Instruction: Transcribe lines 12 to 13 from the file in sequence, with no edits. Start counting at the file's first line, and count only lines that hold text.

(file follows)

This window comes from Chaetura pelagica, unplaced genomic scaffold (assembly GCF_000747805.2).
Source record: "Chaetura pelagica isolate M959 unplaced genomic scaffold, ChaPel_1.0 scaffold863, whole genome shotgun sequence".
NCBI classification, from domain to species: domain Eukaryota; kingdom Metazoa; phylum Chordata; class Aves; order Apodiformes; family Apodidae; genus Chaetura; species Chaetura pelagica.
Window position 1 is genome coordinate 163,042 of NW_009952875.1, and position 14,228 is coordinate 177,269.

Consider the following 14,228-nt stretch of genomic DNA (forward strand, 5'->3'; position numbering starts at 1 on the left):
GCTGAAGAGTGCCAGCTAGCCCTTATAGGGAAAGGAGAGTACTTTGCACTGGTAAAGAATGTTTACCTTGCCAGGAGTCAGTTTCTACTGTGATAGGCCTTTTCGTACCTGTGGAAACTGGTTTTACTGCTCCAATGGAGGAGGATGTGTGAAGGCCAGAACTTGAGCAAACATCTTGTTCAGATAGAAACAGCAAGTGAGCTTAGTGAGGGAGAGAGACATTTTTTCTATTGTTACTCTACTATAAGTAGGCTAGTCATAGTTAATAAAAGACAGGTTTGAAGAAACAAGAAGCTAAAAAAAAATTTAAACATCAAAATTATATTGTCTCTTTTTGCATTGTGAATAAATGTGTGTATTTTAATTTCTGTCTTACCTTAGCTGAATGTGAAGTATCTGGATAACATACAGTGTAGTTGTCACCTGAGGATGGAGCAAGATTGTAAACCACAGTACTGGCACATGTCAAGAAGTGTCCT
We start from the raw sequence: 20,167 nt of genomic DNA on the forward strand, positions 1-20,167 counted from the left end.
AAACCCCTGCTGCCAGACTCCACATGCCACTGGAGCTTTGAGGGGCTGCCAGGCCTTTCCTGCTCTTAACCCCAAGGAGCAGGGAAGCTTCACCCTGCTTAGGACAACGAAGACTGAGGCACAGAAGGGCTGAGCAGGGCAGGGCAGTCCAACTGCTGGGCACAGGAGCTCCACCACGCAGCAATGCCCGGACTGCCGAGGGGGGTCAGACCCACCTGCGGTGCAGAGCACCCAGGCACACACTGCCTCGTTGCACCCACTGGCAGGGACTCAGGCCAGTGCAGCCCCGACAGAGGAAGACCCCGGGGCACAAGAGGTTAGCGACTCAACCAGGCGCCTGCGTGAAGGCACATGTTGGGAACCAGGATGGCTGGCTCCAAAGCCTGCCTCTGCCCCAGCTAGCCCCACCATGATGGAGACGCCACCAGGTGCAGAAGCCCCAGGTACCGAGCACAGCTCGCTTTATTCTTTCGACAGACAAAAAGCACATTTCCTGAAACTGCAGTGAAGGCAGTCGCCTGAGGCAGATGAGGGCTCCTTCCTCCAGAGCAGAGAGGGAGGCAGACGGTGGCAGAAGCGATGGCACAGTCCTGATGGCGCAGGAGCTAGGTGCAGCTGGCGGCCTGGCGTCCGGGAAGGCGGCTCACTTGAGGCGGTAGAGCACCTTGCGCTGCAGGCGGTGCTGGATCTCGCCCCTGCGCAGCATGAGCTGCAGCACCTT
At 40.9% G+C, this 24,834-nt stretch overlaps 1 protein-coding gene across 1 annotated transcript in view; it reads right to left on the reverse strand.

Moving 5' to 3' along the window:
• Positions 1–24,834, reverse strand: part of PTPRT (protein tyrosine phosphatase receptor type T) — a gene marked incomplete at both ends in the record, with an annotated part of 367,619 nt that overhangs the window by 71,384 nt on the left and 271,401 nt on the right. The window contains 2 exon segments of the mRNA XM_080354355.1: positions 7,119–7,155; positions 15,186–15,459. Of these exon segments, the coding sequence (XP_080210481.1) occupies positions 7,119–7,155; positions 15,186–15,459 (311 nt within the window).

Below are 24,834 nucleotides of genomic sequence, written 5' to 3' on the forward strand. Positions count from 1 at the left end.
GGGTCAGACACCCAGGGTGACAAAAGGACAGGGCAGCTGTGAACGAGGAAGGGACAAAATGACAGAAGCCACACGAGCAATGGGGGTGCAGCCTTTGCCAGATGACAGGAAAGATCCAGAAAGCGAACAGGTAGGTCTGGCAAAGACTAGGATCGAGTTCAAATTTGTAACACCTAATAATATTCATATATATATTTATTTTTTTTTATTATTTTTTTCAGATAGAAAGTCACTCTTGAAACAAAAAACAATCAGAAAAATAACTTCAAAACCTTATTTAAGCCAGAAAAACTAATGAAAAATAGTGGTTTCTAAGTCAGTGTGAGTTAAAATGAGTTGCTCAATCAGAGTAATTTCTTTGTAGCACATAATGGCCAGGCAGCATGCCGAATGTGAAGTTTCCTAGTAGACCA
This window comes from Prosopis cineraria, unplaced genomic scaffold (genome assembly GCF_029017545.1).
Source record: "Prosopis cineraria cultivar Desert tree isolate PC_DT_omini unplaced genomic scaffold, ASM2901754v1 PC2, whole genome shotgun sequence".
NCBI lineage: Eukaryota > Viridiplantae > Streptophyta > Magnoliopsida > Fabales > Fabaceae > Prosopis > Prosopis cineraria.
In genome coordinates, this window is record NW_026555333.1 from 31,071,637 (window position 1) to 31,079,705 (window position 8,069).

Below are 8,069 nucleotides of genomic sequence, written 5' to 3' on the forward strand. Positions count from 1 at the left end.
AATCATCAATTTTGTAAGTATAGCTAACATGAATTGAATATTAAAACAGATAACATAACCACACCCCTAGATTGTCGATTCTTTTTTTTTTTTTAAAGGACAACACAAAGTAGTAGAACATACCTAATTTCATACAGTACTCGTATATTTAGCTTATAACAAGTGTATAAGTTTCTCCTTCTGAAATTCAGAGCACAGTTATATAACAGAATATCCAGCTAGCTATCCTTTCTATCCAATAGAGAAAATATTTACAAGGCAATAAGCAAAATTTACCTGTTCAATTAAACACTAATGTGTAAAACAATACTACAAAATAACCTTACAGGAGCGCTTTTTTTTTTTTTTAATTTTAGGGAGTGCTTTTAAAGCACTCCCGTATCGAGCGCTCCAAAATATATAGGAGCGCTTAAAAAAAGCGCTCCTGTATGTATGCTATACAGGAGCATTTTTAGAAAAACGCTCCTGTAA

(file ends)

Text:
Below are 24,834 nucleotides of genomic sequence, written 5' to 3' on the forward strand. Positions count from 1 at the left end.
GGGTCAGACACCCAGGGTGACAAAAGGACAGGGCAGCTGTGAACGAGGAAGGGACAAAATGACAGAAGCCACACGAGCAATGGGGGTGCAGCCTTTGCCAGATGACAGGAAAGATCCAGAAAGCGAACAGGTAGGTCTGGCAAAGACTAGGATCGAGTTCAAATTTGTAACACCTAATAATATTCATATATATATTTATTTTTTTTTATTATTTTTTTCAGATAGAAAGTCACTCTTGAAACAAAAAACAATCAGAAAAATAACTTCAAAACCTTATTTAAGCCAGAAAAACTAATGAAAAATAGTGGTTTCTAAGTCAGTGTGAGTTAAAATGAGTTGCTCAATCAGAGTAATTTCTTTGTAGCACATAATGGCCAGGCAGCATGCCGAATGTGAAGTTTCCTAGTAGACCA